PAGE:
The world was shocked by a report on CBS's 60 Minutes this week that accused bestselling author and humanitarian Greg Mortenson of being a fraud. Not only were some of the stories from his book fabricated, 60 Minutes alleges, but the charity that Mortenson created to build schools in Pakistan and Afghanistan never built many of the facilities it has taken credit for. Mortenson's Three Cups of Tea didn't, as it claimed, bring education to rural Pakistan and Afghanistan. Its finances are a mess, and the charity does not even seem to have kept track of how many schools it built or how many students attended them.
While much of the uproar has been over the lies Mortenson peddled, I can't help wondering: Why, exactly, did we ever think that Mortenson's model for education, exemplified in his Central Asia Institute (CAI), was going to work? Its focus was on building schools -- and that's it. Not a thought was spared for education quality, access, or sustainability. But building schools has never been the answer to improving education. If it were, then the millions of dollars poured into international education over the last half-century would have already solved Afghanistan's -- and the rest of the world's -- education deficit by now.
Over the last 50 years of studying international development, scholars have built a large body of research and theory on how to improve education in the developing world. None of it has recommended providing more school buildings, because according to decades of research, buildings aren't what matter. Teachers matter. Curriculum matters. Funding for education matters. Where classes actually take place? Not really.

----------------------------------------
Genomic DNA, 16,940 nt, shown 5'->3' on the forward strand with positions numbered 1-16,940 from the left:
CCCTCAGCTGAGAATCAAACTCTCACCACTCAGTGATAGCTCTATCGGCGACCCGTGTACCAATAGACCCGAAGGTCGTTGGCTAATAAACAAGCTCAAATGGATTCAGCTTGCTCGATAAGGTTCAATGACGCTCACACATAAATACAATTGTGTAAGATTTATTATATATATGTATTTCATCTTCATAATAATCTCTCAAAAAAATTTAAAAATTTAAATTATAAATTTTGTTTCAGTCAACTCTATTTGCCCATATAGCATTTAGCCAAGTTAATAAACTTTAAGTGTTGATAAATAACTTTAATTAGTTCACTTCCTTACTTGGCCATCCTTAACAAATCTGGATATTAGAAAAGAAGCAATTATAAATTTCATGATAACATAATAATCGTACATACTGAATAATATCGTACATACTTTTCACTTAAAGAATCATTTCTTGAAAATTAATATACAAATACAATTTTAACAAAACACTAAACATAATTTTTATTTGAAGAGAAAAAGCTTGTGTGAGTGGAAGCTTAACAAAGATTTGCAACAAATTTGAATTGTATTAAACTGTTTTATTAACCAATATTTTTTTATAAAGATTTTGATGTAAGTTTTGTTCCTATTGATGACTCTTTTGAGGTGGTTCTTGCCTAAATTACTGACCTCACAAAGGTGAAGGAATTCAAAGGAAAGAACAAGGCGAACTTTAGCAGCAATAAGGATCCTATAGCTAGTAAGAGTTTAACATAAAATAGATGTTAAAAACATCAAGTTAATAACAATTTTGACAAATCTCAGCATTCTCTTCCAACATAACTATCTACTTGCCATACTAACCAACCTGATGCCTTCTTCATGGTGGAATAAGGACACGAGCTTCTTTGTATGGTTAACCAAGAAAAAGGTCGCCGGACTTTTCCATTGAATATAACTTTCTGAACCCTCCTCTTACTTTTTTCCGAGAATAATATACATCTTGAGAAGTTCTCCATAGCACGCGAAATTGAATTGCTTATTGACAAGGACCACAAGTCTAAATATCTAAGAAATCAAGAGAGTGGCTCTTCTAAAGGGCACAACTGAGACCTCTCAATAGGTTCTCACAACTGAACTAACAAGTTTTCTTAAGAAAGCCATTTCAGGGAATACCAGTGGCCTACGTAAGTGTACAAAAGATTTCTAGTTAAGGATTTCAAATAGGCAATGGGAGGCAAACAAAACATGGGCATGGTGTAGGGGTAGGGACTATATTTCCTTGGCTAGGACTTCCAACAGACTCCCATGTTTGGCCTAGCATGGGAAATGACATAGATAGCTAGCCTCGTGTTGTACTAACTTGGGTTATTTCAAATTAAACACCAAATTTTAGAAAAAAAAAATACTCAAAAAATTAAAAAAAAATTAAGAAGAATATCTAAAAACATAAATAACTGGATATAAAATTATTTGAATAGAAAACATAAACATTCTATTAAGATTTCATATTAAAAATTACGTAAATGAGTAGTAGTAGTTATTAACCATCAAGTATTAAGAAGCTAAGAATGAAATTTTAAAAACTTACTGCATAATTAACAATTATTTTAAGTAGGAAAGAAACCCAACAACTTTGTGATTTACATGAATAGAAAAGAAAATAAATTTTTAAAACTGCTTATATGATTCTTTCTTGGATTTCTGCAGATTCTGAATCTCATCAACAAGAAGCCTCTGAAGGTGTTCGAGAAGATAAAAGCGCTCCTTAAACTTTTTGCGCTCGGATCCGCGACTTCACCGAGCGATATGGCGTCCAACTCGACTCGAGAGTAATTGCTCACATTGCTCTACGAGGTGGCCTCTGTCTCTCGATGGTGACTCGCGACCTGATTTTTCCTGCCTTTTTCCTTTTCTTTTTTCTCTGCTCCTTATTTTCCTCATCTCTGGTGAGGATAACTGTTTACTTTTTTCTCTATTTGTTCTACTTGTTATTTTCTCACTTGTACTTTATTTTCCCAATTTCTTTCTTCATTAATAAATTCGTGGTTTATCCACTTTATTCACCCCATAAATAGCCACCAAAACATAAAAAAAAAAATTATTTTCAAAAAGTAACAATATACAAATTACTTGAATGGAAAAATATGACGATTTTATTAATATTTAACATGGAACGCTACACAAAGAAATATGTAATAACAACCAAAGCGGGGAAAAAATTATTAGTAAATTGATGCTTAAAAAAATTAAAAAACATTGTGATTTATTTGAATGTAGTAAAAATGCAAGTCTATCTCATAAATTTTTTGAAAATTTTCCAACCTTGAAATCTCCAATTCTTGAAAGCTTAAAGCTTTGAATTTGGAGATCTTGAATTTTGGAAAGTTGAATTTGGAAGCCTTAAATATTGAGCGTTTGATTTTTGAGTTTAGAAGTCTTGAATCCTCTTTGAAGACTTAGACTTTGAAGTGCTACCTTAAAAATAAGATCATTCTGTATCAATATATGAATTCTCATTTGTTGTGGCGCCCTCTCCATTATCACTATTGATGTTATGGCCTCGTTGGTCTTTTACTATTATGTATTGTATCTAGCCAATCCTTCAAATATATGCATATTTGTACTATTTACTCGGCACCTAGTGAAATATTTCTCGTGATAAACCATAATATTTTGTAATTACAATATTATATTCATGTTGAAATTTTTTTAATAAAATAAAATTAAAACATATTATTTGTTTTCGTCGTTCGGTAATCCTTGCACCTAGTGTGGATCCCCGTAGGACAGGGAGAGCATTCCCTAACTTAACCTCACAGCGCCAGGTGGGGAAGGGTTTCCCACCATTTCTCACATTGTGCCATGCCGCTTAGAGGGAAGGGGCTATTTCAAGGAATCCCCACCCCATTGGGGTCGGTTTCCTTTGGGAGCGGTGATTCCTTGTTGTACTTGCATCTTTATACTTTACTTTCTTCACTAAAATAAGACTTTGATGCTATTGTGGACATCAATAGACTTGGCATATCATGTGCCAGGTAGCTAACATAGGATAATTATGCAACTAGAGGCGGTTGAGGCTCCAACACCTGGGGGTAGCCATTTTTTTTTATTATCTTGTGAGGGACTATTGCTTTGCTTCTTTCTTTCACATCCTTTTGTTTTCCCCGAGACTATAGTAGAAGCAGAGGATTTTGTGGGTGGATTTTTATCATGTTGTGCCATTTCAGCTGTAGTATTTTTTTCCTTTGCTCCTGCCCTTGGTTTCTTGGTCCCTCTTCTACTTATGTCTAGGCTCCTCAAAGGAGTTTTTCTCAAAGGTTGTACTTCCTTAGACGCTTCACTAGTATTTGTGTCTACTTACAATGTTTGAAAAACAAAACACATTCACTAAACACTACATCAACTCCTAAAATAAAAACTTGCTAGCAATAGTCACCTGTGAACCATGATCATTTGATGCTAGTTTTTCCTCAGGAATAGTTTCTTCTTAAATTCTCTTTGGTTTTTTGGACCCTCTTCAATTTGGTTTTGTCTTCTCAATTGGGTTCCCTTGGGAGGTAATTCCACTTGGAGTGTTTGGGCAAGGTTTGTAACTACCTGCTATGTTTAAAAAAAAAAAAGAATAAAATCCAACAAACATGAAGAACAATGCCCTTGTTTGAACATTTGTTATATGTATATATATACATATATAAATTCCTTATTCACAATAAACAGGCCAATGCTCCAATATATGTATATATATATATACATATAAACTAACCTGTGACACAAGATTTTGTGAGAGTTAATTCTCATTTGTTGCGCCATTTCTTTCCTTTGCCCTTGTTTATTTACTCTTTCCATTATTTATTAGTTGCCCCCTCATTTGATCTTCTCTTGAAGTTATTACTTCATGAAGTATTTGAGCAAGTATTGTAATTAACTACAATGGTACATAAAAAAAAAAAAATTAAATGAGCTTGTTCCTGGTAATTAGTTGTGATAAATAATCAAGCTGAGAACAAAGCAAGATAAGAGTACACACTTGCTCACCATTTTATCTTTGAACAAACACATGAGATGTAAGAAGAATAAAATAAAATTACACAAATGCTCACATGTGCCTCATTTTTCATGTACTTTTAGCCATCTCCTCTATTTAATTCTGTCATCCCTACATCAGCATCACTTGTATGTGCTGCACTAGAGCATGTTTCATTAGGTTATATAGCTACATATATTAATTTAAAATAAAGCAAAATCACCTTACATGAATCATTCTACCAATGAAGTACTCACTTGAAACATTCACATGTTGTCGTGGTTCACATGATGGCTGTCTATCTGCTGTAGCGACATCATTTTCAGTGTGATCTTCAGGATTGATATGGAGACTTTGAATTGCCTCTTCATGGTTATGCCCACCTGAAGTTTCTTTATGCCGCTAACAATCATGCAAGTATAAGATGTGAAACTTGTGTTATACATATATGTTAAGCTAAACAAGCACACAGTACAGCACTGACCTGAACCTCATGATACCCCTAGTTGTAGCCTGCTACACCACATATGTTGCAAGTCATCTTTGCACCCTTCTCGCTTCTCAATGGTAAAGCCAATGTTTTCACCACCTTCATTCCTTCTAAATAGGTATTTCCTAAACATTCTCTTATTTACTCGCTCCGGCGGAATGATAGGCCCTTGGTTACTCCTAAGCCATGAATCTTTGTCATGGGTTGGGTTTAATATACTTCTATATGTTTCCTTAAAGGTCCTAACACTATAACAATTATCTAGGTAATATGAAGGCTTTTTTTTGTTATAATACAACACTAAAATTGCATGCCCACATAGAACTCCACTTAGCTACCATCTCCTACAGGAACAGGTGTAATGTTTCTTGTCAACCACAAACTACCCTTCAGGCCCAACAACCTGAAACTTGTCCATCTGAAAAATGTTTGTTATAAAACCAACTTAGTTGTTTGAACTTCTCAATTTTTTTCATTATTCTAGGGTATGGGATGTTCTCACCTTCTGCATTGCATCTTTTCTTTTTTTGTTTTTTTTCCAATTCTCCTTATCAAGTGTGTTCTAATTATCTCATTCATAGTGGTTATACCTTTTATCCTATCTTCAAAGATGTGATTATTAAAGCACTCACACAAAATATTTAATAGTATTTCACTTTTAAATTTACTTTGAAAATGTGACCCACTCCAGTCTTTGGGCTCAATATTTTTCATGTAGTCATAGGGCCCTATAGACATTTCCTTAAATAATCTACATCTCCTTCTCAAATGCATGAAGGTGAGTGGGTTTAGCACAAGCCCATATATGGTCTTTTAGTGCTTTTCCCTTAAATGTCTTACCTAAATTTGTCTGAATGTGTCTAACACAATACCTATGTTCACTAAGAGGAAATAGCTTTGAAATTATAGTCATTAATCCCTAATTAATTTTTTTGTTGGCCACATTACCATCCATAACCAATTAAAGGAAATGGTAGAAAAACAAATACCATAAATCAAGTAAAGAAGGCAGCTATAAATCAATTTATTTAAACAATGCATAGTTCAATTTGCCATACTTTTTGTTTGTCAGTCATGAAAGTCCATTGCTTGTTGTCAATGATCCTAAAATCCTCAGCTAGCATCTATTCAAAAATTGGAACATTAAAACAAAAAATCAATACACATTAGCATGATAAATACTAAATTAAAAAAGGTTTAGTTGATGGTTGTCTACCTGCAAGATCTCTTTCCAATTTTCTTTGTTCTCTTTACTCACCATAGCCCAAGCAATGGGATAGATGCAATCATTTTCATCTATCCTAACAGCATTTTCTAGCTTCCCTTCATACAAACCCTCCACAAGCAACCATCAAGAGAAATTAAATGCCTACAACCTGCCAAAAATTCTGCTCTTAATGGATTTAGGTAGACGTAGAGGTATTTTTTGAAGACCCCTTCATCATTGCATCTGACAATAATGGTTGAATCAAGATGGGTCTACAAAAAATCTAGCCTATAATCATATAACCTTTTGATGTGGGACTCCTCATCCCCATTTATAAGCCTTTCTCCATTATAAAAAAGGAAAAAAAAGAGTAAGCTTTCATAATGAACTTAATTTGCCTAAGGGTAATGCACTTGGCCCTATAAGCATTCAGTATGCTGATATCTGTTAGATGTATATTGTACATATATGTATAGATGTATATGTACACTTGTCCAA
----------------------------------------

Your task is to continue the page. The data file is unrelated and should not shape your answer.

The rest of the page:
The whole CAI model was wrong. But here's the truly awful thing: Looking back, it's clear that everyone knew that that CAI's approach didn't work. It was just that no one wanted to talk about it.
None of the big names in international education, like Creative Associates International or the American Institutes for Research, ever worked with CAI, which wouldn't have met those organizations' tough standards for financial accountability or technical skills. It's also no coincidence that CAI was never a big recipient of funds from the U.S. Agency for International Development. Experts on education and international development think a lot bigger than school buildings.